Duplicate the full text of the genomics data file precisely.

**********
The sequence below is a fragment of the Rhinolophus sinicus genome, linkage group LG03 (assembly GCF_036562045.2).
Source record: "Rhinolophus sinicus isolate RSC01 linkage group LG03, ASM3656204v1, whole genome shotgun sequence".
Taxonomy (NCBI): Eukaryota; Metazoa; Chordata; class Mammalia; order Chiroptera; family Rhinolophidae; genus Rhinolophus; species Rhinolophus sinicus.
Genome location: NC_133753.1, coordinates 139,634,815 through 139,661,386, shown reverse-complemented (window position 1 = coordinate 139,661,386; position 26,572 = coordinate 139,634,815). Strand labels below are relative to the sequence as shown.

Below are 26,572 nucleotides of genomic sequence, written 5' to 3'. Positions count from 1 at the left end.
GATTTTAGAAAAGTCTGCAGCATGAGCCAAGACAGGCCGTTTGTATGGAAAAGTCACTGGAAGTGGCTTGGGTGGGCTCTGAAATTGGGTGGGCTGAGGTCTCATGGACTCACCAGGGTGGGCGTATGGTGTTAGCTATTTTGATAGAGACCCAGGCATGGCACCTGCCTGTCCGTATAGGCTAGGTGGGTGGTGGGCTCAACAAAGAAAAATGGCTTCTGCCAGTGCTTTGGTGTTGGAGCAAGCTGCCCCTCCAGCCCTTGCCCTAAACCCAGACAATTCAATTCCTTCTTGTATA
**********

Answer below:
The sequence below is a fragment of the Rhinolophus sinicus genome, linkage group LG03 (assembly GCF_036562045.2).
Source record: "Rhinolophus sinicus isolate RSC01 linkage group LG03, ASM3656204v1, whole genome shotgun sequence".
Taxonomy (NCBI): Eukaryota; Metazoa; Chordata; class Mammalia; order Chiroptera; family Rhinolophidae; genus Rhinolophus; species Rhinolophus sinicus.
Genome location: NC_133753.1, coordinates 139,634,815 through 139,661,386, shown reverse-complemented (window position 1 = coordinate 139,661,386; position 26,572 = coordinate 139,634,815). Strand labels below are relative to the sequence as shown.

Below are 26,572 nucleotides of genomic sequence, written 5' to 3'. Positions count from 1 at the left end.
GATTTTAGAAAAGTCTGCAGCATGAGCCAAGACAGGCCGTTTGTATGGAAAAGTCACTGGAAGTGGCTTGGGTGGGCTCTGAAATTGGGTGGGCTGAGGTCTCATGGACTCACCAGGGTGGGCGTATGGTGTTAGCTATTTTGATAGAGACCCAGGCATGGCACCTGCCTGTCCGTATAGGCTAGGTGGGTGGTGGGCTCAACAAAGAAAAATGGCTTCTGCCAGTGCTTTGGTGTTGGAGCAAGCTGCCCCTCCAGCCCTTGCCCTAAACCCAGACAATTCAATTCCTTCTTGTATA